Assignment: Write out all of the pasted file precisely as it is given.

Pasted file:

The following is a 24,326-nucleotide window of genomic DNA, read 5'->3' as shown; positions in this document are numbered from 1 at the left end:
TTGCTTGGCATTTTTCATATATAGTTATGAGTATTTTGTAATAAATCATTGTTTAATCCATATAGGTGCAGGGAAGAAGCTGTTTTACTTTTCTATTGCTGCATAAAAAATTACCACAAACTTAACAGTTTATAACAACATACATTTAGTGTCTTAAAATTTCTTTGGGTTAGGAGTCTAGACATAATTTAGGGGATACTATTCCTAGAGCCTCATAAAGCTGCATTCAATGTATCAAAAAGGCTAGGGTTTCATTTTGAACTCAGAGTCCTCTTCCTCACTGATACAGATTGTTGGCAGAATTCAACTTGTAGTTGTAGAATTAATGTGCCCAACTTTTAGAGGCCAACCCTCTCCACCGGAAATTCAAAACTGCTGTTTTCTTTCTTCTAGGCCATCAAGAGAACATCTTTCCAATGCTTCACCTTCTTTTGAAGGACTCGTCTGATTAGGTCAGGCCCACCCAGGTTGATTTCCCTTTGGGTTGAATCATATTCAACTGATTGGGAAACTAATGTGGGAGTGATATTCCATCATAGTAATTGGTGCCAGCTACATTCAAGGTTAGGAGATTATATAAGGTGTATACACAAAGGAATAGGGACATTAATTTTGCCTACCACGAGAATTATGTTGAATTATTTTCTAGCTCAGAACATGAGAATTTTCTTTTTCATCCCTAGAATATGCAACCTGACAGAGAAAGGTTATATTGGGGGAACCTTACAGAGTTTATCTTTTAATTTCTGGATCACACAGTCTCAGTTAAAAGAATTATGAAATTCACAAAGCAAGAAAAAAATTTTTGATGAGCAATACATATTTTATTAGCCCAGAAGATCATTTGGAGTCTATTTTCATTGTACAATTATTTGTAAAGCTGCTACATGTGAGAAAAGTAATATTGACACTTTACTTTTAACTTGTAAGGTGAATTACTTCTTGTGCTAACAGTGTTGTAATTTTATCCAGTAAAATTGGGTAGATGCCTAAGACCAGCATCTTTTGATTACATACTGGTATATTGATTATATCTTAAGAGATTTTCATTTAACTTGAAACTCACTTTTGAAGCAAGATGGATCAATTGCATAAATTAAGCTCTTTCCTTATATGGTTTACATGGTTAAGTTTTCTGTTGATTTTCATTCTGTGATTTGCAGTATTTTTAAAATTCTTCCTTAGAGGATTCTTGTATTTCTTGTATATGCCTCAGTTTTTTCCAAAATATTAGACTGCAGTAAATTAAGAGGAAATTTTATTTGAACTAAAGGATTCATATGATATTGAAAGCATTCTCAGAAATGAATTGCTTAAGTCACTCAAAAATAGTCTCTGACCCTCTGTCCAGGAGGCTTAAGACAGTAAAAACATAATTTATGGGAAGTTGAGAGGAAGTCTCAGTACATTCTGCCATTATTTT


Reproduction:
The following is a 24,326-nucleotide window of genomic DNA, read 5'->3' as shown; positions in this document are numbered from 1 at the left end:
TTGCTTGGCATTTTTCATATATAGTTATGAGTATTTTGTAATAAATCATTGTTTAATCCATATAGGTGCAGGGAAGAAGCTGTTTTACTTTTCTATTGCTGCATAAAAAATTACCACAAACTTAACAGTTTATAACAACATACATTTAGTGTCTTAAAATTTCTTTGGGTTAGGAGTCTAGACATAATTTAGGGGATACTATTCCTAGAGCCTCATAAAGCTGCATTCAATGTATCAAAAAGGCTAGGGTTTCATTTTGAACTCAGAGTCCTCTTCCTCACTGATACAGATTGTTGGCAGAATTCAACTTGTAGTTGTAGAATTAATGTGCCCAACTTTTAGAGGCCAACCCTCTCCACCGGAAATTCAAAACTGCTGTTTTCTTTCTTCTAGGCCATCAAGAGAACATCTTTCCAATGCTTCACCTTCTTTTGAAGGACTCGTCTGATTAGGTCAGGCCCACCCAGGTTGATTTCCCTTTGGGTTGAATCATATTCAACTGATTGGGAAACTAATGTGGGAGTGATATTCCATCATAGTAATTGGTGCCAGCTACATTCAAGGTTAGGAGATTATATAAGGTGTATACACAAAGGAATAGGGACATTAATTTTGCCTACCACGAGAATTATGTTGAATTATTTTCTAGCTCAGAACATGAGAATTTTCTTTTTCATCCCTAGAATATGCAACCTGACAGAGAAAGGTTATATTGGGGGAACCTTACAGAGTTTATCTTTTAATTTCTGGATCACACAGTCTCAGTTAAAAGAATTATGAAATTCACAAAGCAAGAAAAAAATTTTTGATGAGCAATACATATTTTATTAGCCCAGAAGATCATTTGGAGTCTATTTTCATTGTACAATTATTTGTAAAGCTGCTACATGTGAGAAAAGTAATATTGACACTTTACTTTTAACTTGTAAGGTGAATTACTTCTTGTGCTAACAGTGTTGTAATTTTATCCAGTAAAATTGGGTAGATGCCTAAGACCAGCATCTTTTGATTACATACTGGTATATTGATTATATCTTAAGAGATTTTCATTTAACTTGAAACTCACTTTTGAAGCAAGATGGATCAATTGCATAAATTAAGCTCTTTCCTTATATGGTTTACATGGTTAAGTTTTCTGTTGATTTTCATTCTGTGATTTGCAGTATTTTTAAAATTCTTCCTTAGAGGATTCTTGTATTTCTTGTATATGCCTCAGTTTTTTCCAAAATATTAGACTGCAGTAAATTAAGAGGAAATTTTATTTGAACTAAAGGATTCATATGATATTGAAAGCATTCTCAGAAATGAATTGCTTAAGTCACTCAAAAATAGTCTCTGACCCTCTGTCCAGGAGGCTTAAGACAGTAAAAACATAATTTATGGGAAGTTGAGAGGAAGTCTCAGTACATTCTGCCATTATTTT